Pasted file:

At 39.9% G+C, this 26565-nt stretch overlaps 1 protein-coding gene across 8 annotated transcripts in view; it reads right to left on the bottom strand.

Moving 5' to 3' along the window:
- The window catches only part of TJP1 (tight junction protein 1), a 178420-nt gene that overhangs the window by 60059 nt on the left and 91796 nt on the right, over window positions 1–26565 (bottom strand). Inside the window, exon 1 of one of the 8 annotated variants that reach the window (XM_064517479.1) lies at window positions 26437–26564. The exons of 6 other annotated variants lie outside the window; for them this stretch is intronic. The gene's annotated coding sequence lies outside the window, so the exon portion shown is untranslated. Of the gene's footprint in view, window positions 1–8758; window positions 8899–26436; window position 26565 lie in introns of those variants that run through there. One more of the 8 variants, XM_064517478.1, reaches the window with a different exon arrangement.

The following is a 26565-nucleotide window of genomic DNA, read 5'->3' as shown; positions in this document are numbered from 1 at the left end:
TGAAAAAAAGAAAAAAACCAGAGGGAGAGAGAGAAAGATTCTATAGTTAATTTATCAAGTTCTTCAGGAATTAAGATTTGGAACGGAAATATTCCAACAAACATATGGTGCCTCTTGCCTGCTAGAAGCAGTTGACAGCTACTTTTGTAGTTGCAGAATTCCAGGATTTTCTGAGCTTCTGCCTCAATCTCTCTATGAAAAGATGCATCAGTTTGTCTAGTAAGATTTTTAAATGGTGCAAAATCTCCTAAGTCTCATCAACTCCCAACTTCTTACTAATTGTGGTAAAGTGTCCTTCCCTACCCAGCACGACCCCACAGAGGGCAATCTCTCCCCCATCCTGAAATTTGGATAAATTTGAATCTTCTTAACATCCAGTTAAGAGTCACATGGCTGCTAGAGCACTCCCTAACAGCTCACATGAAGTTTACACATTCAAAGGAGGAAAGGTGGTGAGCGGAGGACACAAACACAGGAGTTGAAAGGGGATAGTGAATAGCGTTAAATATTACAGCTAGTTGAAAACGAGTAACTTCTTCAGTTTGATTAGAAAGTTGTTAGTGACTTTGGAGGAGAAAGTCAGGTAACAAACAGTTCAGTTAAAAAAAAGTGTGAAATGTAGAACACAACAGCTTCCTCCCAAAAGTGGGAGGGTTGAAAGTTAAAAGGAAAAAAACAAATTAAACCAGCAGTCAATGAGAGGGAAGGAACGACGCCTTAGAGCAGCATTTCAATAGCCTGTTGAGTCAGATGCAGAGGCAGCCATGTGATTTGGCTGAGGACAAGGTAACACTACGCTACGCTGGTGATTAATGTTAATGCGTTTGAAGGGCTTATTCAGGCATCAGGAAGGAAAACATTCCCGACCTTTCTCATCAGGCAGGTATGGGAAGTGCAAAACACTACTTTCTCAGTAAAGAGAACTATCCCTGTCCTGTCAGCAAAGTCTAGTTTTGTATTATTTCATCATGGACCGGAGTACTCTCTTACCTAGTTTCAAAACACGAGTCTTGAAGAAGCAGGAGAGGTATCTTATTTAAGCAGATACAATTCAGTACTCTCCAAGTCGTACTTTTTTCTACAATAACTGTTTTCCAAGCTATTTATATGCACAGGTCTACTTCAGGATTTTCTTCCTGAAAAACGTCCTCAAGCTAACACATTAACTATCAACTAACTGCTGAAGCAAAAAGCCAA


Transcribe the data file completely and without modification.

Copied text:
At 39.9% G+C, this 26565-nt stretch overlaps 1 protein-coding gene across 8 annotated transcripts in view; it reads right to left on the bottom strand.

Moving 5' to 3' along the window:
- The window catches only part of TJP1 (tight junction protein 1), a 178420-nt gene that overhangs the window by 60059 nt on the left and 91796 nt on the right, over window positions 1–26565 (bottom strand). Inside the window, exon 1 of one of the 8 annotated variants that reach the window (XM_064517479.1) lies at window positions 26437–26564. The exons of 6 other annotated variants lie outside the window; for them this stretch is intronic. The gene's annotated coding sequence lies outside the window, so the exon portion shown is untranslated. Of the gene's footprint in view, window positions 1–8758; window positions 8899–26436; window position 26565 lie in introns of those variants that run through there. One more of the 8 variants, XM_064517478.1, reaches the window with a different exon arrangement.

The following is a 26565-nucleotide window of genomic DNA, read 5'->3' as shown; positions in this document are numbered from 1 at the left end:
TGAAAAAAAGAAAAAAACCAGAGGGAGAGAGAGAAAGATTCTATAGTTAATTTATCAAGTTCTTCAGGAATTAAGATTTGGAACGGAAATATTCCAACAAACATATGGTGCCTCTTGCCTGCTAGAAGCAGTTGACAGCTACTTTTGTAGTTGCAGAATTCCAGGATTTTCTGAGCTTCTGCCTCAATCTCTCTATGAAAAGATGCATCAGTTTGTCTAGTAAGATTTTTAAATGGTGCAAAATCTCCTAAGTCTCATCAACTCCCAACTTCTTACTAATTGTGGTAAAGTGTCCTTCCCTACCCAGCACGACCCCACAGAGGGCAATCTCTCCCCCATCCTGAAATTTGGATAAATTTGAATCTTCTTAACATCCAGTTAAGAGTCACATGGCTGCTAGAGCACTCCCTAACAGCTCACATGAAGTTTACACATTCAAAGGAGGAAAGGTGGTGAGCGGAGGACACAAACACAGGAGTTGAAAGGGGATAGTGAATAGCGTTAAATATTACAGCTAGTTGAAAACGAGTAACTTCTTCAGTTTGATTAGAAAGTTGTTAGTGACTTTGGAGGAGAAAGTCAGGTAACAAACAGTTCAGTTAAAAAAAAGTGTGAAATGTAGAACACAACAGCTTCCTCCCAAAAGTGGGAGGGTTGAAAGTTAAAAGGAAAAAAACAAATTAAACCAGCAGTCAATGAGAGGGAAGGAACGACGCCTTAGAGCAGCATTTCAATAGCCTGTTGAGTCAGATGCAGAGGCAGCCATGTGATTTGGCTGAGGACAAGGTAACACTACGCTACGCTGGTGATTAATGTTAATGCGTTTGAAGGGCTTATTCAGGCATCAGGAAGGAAAACATTCCCGACCTTTCTCATCAGGCAGGTATGGGAAGTGCAAAACACTACTTTCTCAGTAAAGAGAACTATCCCTGTCCTGTCAGCAAAGTCTAGTTTTGTATTATTTCATCATGGACCGGAGTACTCTCTTACCTAGTTTCAAAACACGAGTCTTGAAGAAGCAGGAGAGGTATCTTATTTAAGCAGATACAATTCAGTACTCTCCAAGTCGTACTTTTTTCTACAATAACTGTTTTCCAAGCTATTTATATGCACAGGTCTACTTCAGGATTTTCTTCCTGAAAAACGTCCTCAAGCTAACACATTAACTATCAACTAACTGCTGAAGCAAAAAGCCAA